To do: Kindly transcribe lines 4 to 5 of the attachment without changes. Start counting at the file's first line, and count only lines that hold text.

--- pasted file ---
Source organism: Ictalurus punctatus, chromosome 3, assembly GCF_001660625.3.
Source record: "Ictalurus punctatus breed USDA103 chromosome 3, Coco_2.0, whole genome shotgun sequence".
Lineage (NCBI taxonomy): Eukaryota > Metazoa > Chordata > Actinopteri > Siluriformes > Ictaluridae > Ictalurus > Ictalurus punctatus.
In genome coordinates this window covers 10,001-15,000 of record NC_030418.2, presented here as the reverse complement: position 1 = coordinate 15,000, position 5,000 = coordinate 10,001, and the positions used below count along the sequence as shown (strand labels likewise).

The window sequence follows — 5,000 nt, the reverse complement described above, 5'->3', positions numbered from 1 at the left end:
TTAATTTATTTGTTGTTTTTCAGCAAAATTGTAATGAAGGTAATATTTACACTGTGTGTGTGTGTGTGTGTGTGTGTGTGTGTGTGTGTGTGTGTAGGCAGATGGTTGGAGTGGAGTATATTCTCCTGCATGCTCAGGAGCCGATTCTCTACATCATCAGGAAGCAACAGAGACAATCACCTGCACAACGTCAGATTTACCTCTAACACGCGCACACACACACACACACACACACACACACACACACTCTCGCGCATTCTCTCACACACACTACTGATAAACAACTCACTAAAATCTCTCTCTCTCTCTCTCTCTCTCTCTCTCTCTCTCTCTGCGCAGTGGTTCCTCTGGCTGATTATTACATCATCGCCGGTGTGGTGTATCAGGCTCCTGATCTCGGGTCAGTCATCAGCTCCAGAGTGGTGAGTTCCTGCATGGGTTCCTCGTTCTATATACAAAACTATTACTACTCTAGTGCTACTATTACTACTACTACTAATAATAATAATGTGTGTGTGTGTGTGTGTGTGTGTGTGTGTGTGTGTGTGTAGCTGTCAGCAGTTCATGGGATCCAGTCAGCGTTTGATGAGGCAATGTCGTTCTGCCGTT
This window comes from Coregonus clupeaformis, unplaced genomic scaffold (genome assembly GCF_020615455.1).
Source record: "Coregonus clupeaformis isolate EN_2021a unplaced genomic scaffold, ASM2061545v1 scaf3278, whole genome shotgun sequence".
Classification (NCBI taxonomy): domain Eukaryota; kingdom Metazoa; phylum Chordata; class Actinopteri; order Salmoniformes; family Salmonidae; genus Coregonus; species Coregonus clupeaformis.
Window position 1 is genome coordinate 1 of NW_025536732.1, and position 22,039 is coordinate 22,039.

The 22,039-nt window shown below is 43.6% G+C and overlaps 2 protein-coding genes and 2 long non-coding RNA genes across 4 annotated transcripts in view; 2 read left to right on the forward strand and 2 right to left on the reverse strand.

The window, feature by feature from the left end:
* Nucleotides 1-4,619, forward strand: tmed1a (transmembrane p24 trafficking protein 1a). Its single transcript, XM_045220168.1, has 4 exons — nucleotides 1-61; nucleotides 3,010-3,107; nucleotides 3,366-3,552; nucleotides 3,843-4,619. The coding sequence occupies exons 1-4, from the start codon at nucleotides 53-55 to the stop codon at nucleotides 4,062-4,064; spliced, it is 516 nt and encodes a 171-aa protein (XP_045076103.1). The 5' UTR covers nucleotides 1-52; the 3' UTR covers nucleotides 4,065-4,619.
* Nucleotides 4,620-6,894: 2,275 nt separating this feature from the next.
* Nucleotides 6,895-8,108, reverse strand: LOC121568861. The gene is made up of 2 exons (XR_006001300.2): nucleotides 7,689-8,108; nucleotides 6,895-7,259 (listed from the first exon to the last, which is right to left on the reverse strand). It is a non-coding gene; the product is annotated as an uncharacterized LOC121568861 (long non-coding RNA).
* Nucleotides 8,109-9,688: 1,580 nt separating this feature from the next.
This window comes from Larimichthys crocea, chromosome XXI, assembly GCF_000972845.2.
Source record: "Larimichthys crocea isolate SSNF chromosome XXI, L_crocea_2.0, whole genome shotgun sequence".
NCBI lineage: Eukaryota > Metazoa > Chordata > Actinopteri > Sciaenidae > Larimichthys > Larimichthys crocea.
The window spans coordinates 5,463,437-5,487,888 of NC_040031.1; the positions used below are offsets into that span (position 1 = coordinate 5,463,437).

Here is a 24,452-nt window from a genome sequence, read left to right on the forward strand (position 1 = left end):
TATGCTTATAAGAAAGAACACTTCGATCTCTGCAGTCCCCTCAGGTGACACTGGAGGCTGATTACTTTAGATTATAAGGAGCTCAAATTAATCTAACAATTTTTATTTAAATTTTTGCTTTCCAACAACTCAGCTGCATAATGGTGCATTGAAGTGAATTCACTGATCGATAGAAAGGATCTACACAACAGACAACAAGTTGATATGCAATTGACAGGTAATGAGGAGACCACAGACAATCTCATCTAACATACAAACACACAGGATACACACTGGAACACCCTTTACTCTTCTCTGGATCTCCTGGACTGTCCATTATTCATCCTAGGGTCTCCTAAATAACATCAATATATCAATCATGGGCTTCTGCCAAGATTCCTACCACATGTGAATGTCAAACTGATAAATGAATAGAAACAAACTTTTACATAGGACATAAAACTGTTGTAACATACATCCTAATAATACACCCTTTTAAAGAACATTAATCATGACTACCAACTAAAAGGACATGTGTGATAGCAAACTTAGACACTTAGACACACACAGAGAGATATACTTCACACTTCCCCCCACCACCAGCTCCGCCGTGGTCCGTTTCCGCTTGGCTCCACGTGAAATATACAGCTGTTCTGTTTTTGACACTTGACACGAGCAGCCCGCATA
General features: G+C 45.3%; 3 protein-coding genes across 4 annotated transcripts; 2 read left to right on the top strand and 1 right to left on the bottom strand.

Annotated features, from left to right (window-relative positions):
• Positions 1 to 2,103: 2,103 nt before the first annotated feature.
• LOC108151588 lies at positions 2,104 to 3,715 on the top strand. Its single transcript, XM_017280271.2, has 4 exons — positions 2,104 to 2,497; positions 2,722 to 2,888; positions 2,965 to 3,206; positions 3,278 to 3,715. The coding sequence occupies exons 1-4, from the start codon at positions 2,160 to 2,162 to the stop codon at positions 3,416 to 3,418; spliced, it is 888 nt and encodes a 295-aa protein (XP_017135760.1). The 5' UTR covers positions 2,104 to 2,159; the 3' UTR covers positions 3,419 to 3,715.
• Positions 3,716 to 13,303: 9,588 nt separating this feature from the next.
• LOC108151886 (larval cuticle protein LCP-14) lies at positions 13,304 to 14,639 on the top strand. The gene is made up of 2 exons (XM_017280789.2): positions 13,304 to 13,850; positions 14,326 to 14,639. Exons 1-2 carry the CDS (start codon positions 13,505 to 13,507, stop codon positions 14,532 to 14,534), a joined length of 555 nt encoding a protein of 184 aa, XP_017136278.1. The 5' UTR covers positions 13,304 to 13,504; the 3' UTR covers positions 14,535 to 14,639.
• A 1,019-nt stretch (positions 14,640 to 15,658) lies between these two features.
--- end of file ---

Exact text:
In genome coordinates this window covers 10,001-15,000 of record NC_030418.2, presented here as the reverse complement: position 1 = coordinate 15,000, position 5,000 = coordinate 10,001, and the positions used below count along the sequence as shown (strand labels likewise).

The window sequence follows — 5,000 nt, the reverse complement described above, 5'->3', positions numbered from 1 at the left end: